[meteorite-list] MESSENGER's X-Ray Spectrometer Reveals Chemical Diversity on Mercury's Surface

From: Ron Baalke <baalke_at_meteoritecentral.com>
Date: Fri, 21 Sep 2012 13:32:11 -0700 (PDT)
Message-ID: <201209212032.q8LKWB6g001227_at_zagami.jpl.nasa.gov>


MESSENGER Mission News
September 21, 2012

MESSENGER's X-Ray Spectrometer Reveals Chemical Diversity on Mercury's

New data from the X-Ray Spectrometer (XRS) on the MESSENGER spacecraft
-- one of two instruments designed to measure the abundances of many key
elements on Mercury -- show variations in the composition of surface
material on Mercury that point to changes over time in the
characteristics of volcanic eruptions on the solar system's innermost

In results to be published in the Journal of Geophysical Research,
scientists report that Mercury's volcanic smooth plains units differ in
composition from older surrounding terrains. The older terrain has
higher ratios of magnesium to silicon, sulfur to silicon, and calcium to
silicon, but lower ratios of aluminum to silicon, suggesting that the
smooth plains material erupted from a magma source that was chemically
different from the source of the material in the older regions, explains
Shoshana Weider of the Carnegie Institution of Washington, the lead
author on the paper.

"The new findings further illuminate the geological history of the
planet,"?? she says. "We now know that these areas are compositionally
distinct, indicating that different parts of Mercury's mantle melted at
different times and temperatures, and through volcanic activity created
the materials in the different terrains."

Weider and her co-authors also report that Mercury's surface is
dominated by minerals high in magnesium and enriched in sulfur.

"None of the other terrestrial planets have such high levels of sulfur.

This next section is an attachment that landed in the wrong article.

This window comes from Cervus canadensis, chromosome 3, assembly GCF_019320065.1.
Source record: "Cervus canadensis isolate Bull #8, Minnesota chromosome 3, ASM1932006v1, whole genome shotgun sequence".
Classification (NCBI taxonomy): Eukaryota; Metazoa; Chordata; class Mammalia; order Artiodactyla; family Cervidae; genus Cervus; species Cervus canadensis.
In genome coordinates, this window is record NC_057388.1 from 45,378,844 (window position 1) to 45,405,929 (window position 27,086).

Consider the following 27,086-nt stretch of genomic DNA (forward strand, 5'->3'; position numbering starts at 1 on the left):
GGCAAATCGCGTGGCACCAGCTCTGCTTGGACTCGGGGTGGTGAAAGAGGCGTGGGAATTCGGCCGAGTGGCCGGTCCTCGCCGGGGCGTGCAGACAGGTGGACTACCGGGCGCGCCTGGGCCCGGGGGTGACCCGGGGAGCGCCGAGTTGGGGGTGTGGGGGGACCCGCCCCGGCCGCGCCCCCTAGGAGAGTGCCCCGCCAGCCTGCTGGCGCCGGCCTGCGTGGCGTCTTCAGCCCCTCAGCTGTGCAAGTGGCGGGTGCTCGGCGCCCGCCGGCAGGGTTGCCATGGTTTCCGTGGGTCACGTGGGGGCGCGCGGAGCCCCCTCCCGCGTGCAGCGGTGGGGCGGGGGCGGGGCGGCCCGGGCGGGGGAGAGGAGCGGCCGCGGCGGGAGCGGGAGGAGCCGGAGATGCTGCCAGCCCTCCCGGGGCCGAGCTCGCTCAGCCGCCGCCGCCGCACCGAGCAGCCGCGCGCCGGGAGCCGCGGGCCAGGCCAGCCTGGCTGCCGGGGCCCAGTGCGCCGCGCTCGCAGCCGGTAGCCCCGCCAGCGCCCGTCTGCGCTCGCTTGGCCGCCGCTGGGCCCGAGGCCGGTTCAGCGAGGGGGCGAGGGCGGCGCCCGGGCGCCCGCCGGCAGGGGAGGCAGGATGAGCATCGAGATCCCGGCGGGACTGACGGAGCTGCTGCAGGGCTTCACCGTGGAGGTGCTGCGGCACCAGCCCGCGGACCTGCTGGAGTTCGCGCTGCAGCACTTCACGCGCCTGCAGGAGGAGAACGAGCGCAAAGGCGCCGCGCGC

We are seeing about ten times the amount of sulfur than on Earth and
Mars,"?? Weider says. "In terms of magnesium, we do have some materials
on Earth that are high in magnesium. They tend to be ancient volcanic
rocks that formed from very hot lavas. So this composition on Mercury
tells us that eruptions of high-temperature lavas might have formed
these high-magnesium materials."

These findings stem from the team's analysis of 205 X-ray measurements
of Mercury's surface, focusing on the large expanse of smooth volcanic
plains at high northern latitudes and surrounding areas that are higher
in crater density and therefore older than the northern plains. Weider
says the measurements support what other MESSENGER scientists have
observed from the mission's images. "Now we can correlate their findings
with our data, providing increased confidence in what we are discovering
about the planet," she says.

MESSENGER has been orbiting Mercury since March 2011, and has been
revealing new information about the surface chemistry and geological
history of the innermost planet in the solar system. The XRS measures
elemental abundances on the surface of Mercury by detecting fluorescent
X-ray emissions induced on the planet's surface by the incident solar
X-ray flux. The instrument began orbital observations on March 23, 2011,
and has observed X-ray fluorescence from the surface of the planet
whenever a sunlit portion of Mercury has been within the XRS field of view.

"The X-ray spectrometer focuses on the estimation of elemental
abundances on Mercury; i.e., the amount of magnesium, aluminum, sulfur,
calcium, and iron in surface material,"?? Weider says. "From there we can
start to work out what kinds of minerals are present, then the types of
rocks that were formed, and then we can start to unravel the geological
MESSENGER (MErcury Surface, Space ENvironment, GEochemistry, and
Ranging) is a NASA-sponsored scientific investigation of the planet
Mercury and the first space mission designed to orbit the planet closest
to the Sun. The MESSENGER spacecraft launched on August 3, 2004, and
after flybys of Earth, Venus, and Mercury will start a yearlong study of
its target planet in March 2011. Dr. Sean C. Solomon, of the Carnegie
Institution of Washington, leads the mission as Principal Investigator.
The Johns Hopkins University Applied Physics Laboratory built and operates
the MESSENGER spacecraft and manages this Discovery-class mission for NASA.
Received on Fri 21 Sep 2012 04:32:11 PM PDT

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